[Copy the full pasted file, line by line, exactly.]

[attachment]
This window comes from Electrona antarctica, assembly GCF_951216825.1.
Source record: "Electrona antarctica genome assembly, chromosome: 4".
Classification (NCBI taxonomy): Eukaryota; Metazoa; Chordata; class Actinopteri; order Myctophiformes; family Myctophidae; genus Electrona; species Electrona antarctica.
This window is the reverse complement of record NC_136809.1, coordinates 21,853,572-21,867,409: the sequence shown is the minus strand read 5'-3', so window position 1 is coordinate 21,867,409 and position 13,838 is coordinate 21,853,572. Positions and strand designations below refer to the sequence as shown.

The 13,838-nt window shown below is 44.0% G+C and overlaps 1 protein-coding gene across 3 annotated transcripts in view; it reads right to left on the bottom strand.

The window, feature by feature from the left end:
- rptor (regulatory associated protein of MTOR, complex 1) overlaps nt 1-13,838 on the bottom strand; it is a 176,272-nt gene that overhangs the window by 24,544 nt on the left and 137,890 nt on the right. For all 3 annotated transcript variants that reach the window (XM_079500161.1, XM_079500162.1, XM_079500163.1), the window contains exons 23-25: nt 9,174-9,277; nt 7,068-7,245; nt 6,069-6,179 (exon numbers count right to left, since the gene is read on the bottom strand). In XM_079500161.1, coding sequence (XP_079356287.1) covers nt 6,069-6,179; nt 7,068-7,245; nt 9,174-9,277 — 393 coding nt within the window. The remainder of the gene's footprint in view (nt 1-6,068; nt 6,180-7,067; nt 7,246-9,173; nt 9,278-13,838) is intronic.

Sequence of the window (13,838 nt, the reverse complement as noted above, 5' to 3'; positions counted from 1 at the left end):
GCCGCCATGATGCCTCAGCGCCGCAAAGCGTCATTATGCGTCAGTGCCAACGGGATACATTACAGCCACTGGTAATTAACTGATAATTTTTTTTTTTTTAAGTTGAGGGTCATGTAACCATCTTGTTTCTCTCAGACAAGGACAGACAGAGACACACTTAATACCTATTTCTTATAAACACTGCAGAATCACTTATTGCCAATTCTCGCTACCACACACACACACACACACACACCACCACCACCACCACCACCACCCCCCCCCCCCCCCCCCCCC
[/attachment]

This window comes from Electrona antarctica, assembly GCF_951216825.1.
Source record: "Electrona antarctica genome assembly, chromosome: 4".
Classification (NCBI taxonomy): Eukaryota; Metazoa; Chordata; class Actinopteri; order Myctophiformes; family Myctophidae; genus Electrona; species Electrona antarctica.
This window is the reverse complement of record NC_136809.1, coordinates 21,853,572-21,867,409: the sequence shown is the minus strand read 5'-3', so window position 1 is coordinate 21,867,409 and position 13,838 is coordinate 21,853,572. Positions and strand designations below refer to the sequence as shown.

The 13,838-nt window shown below is 44.0% G+C and overlaps 1 protein-coding gene across 3 annotated transcripts in view; it reads right to left on the bottom strand.

The window, feature by feature from the left end:
- rptor (regulatory associated protein of MTOR, complex 1) overlaps nt 1-13,838 on the bottom strand; it is a 176,272-nt gene that overhangs the window by 24,544 nt on the left and 137,890 nt on the right. For all 3 annotated transcript variants that reach the window (XM_079500161.1, XM_079500162.1, XM_079500163.1), the window contains exons 23-25: nt 9,174-9,277; nt 7,068-7,245; nt 6,069-6,179 (exon numbers count right to left, since the gene is read on the bottom strand). In XM_079500161.1, coding sequence (XP_079356287.1) covers nt 6,069-6,179; nt 7,068-7,245; nt 9,174-9,277 — 393 coding nt within the window. The remainder of the gene's footprint in view (nt 1-6,068; nt 6,180-7,067; nt 7,246-9,173; nt 9,278-13,838) is intronic.

Sequence of the window (13,838 nt, the reverse complement as noted above, 5' to 3'; positions counted from 1 at the left end):
GCCGCCATGATGCCTCAGCGCCGCAAAGCGTCATTATGCGTCAGTGCCAACGGGATACATTACAGCCACTGGTAATTAACTGATAATTTTTTTTTTTTTAAGTTGAGGGTCATGTAACCATCTTGTTTCTCTCAGACAAGGACAGACAGAGACACACTTAATACCTATTTCTTATAAACACTGCAGAATCACTTATTGCCAATTCTCGCTACCACACACACACACACACACACACCACCACCACCACCACCACCACCCCCCCCCCCCCCCCCCCCC